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Faraz, the rebel poet

In “An evening with Ahmed Faraz” (Spectrum, Dec 14) Amarjit Chandan has chronicled the poet’s powerful trait — being a non-conformist and a rebel against the establishment.

Faraz lashed out against capitalists, usurpers and dictators, forcing a self-imposed exile during the Zia regime for writing Dekhtey hain (let us gaze) and Mohassra (the siege). His multi-faceted verse journey sent ripples in literary circles right from the days of his first volume ‘Tanha-Tanha’ in 1950.

He penned not only revolutionary and progressive fireballs, but also created love yearning poetry. Ghulam Ali, Mehndi Hasan, Runa Laila and Jagjit Singh have fondly sung his ghazals. Interestingly, he learnt Urdu past his boyhood, as Pushto was his mother tongue. Brutally honest and secular and surrounded by mullahs’ hegemony, he even wrote on Meera Bai and Kabir. The fragrance and aura of his poetry is phenomenal as is evident from these lines:

Suna hai rabt hai use kharab halon se, so apne aap ko barbaad kar ke dekhte hain suna hai bole to baton se phool jhadte hain, yeh baat hai to chalo baat kar ke dekhte hain.

B.M. SINGH, Amritsar

Hero worship

Khushwant Singh’s “Worshippers of stars, godmen” (Saturday Extra, Nov 22) was thought provoking. Today, cricketers belong to the most adored category. Their photographs adorn the walls of many a home in preference to those of the ancestors and deities. Big industrial houses select them as brand ambassadors to endorse their products for which they are paid heftily.

Cricket has become so popular that it is played in almost every nook and corner of our country, whereas hockey, our national game, is in official records only. It has lost its popularity and patronage that it enjoyed in the fifties and sixties. Even K.P.S Gill, former IHF chief, has candidly admitted (Dec 1) that “our national game hockey has almost died in our country.” The government should do the needful in this regard.

D.K. AGGARWAL, Hoshiarpur

True son of the soil

As a true son of the soil, Mulk Raj Anand (‘My novels came in a flood’, Spectrum, Nov 30) enriched his writings by using Punjabi slangs, metaphors and aphorisms in English translation, which make them novel and unique.

He considered Untouchable to be his best work and in this connection had visited Santiniketan in 1928 to show Rabindranath Tagore the first draft of this novel. There he also had a detailed discussion with him on Bankim Chandra Chatterji’s famous novel Anand Math. Anand told him that the song Vande Mataram from the novel had moved him immensely when he heard it sung by a Bengali doctor in London. He expressed a keen desire to learn to sing the song before leaving the Santiniketan.

Prior to his departure for higher studies in England, Anand met the great Urdu poet Sir Mohammad Iqbal for a word of advice and guidance. The poet listened to him patiently and as a parting gift presented a wad of currency notes to him.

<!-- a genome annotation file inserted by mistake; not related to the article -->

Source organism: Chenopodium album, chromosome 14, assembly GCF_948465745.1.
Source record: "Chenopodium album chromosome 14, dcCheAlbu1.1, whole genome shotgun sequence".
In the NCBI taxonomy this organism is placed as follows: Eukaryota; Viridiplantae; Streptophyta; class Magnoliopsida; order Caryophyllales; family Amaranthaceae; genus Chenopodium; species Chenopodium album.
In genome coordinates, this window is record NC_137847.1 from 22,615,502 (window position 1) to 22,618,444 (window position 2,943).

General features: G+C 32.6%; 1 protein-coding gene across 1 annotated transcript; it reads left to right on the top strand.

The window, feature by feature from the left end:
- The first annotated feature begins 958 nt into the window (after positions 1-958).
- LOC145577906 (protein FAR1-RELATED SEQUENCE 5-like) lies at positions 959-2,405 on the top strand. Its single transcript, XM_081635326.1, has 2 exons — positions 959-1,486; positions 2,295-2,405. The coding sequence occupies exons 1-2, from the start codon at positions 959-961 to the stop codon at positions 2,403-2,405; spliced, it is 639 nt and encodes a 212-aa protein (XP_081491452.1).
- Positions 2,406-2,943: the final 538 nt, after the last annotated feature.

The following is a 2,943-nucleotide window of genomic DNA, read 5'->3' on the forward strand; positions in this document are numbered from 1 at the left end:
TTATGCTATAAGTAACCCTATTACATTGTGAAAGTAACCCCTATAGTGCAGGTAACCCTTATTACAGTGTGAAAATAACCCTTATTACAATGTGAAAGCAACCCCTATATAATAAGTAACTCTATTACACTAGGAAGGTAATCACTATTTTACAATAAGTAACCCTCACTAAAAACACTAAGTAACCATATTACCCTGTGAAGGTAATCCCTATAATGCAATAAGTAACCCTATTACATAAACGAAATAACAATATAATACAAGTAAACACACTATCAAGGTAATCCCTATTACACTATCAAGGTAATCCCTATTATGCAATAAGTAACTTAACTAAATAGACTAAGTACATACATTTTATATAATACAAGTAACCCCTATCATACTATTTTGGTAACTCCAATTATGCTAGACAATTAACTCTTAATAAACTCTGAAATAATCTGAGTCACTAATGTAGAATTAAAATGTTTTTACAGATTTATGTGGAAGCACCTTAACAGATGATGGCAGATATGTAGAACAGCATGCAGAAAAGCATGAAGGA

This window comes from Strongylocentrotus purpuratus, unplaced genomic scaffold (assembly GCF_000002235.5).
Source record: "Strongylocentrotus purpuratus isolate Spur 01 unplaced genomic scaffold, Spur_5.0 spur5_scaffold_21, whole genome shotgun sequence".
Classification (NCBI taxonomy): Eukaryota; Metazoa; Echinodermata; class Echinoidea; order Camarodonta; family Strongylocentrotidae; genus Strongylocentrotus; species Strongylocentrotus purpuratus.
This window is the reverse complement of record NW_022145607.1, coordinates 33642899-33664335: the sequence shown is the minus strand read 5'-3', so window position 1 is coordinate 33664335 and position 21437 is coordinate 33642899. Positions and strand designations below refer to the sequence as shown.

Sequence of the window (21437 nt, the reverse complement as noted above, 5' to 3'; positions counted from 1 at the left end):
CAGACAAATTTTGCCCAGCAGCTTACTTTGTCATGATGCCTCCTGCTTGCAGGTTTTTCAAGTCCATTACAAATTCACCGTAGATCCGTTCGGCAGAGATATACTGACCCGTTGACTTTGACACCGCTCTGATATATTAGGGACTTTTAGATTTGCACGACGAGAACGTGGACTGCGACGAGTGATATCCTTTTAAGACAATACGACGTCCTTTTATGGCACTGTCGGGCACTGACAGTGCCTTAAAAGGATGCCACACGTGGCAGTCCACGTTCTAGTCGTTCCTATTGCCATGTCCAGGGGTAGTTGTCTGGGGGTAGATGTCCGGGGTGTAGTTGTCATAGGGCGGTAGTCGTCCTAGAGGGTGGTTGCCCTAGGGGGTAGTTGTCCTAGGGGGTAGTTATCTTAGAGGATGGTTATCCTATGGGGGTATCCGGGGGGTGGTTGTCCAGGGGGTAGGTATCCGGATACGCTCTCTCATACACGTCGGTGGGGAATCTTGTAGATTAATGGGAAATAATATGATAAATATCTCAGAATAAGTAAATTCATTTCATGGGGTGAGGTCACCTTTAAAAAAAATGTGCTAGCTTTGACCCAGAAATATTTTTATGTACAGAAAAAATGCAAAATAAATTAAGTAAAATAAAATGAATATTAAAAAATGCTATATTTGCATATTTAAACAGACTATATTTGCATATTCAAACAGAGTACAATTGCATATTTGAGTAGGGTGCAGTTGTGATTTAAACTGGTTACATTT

V.K. RANGRA, Delhi

Queen of ghazal singing

Begum Akhtar (“Notes of life extraordinary” by Nonika Singh. Spectrum, Nov 2) was, no doubt, the queen of ghazal singing. No one has been able to match up to her excellence, melody, and grace till today. She was born to Mushtari Begum and Syed Asghar Hussain on October 7, 1914 in Bhadarsa, a small town in Faizabad (UP). She belonged to a well off family that was not inclined towards music. But Akhtari showed interest in music at a very tender age. She was sent to train under the great sarangi player Ustaad Imdad Khan. Later, she learnt classical music under the tutelage of great exponents like Mohammad Khan, Abdul Waheed Khan and Ustaad Jhande Khan.

At a charity concert organised in Calcutta, her ghazal rendition impressed Sarojini Naidu. It was here only that the director of a recording company recognised her talent. Thus, while singing ghazals, dadra and thumris, she entered into the film world. In 1930s she acted in several Hindi films — Ameena (1934), Phemtaz Begum (1934), Jawaani ka Nasha (1935), Naseeb Ka Chakkar (1935)Roop Kumari (1934), King for a Day (1933), Nal Damyanti (1933).

She sang all her songs herself. When she moved to Lucknow, renowned director Mehbood Khan approached her to act in the film Roti. Anil Biswas composed its music. The movie was released in 1942 and was a great success and took the world by storm. Begum Akhtar sang six ghazals in it, but four of these were deleted due to tension between the director and producer.

Akhtari got married to Barrister Ahmad Abbasi in 1945. Due to family restrictions she could not sing for four or five years. These restrictions told adversely upon her mind and body. Music was her only medicine. Doctors and the Aakhashwani director K.K. Malhotra advised her husband to let her sing if he wanted to see her alive and happy. Thus in 1949, Begum Akhtar returned to Lucknow Radio. Famous music director Madan Mohan persuaded her to sing in Daana Paani (1953), Ehsaan (1954).

Her last stint was in Jalsa Ghar. Her style of singing is inimitable. Her last concert was in Ahmedabad, where she felt her performance was not up to the mark as she was under stress. Her health deteriorated and she was rushed to hospital. She died there on October 30, 1974 in the arms of Nilam Gamadia, her friend, who had invited her to Ahmedabad for the performance. Eight days before her death she had recorded Kaifi Azmi’s ghazal.

Suna karo meri jaan un se unke afsaaney,

Sab ajnabi hain yahaan kaun kis ko pehchaaney

She as the recipient of Sangeet Natak Academy Award for vocal music, Padama Shri and Padma Bhushan, the last one was conferred posthumously.




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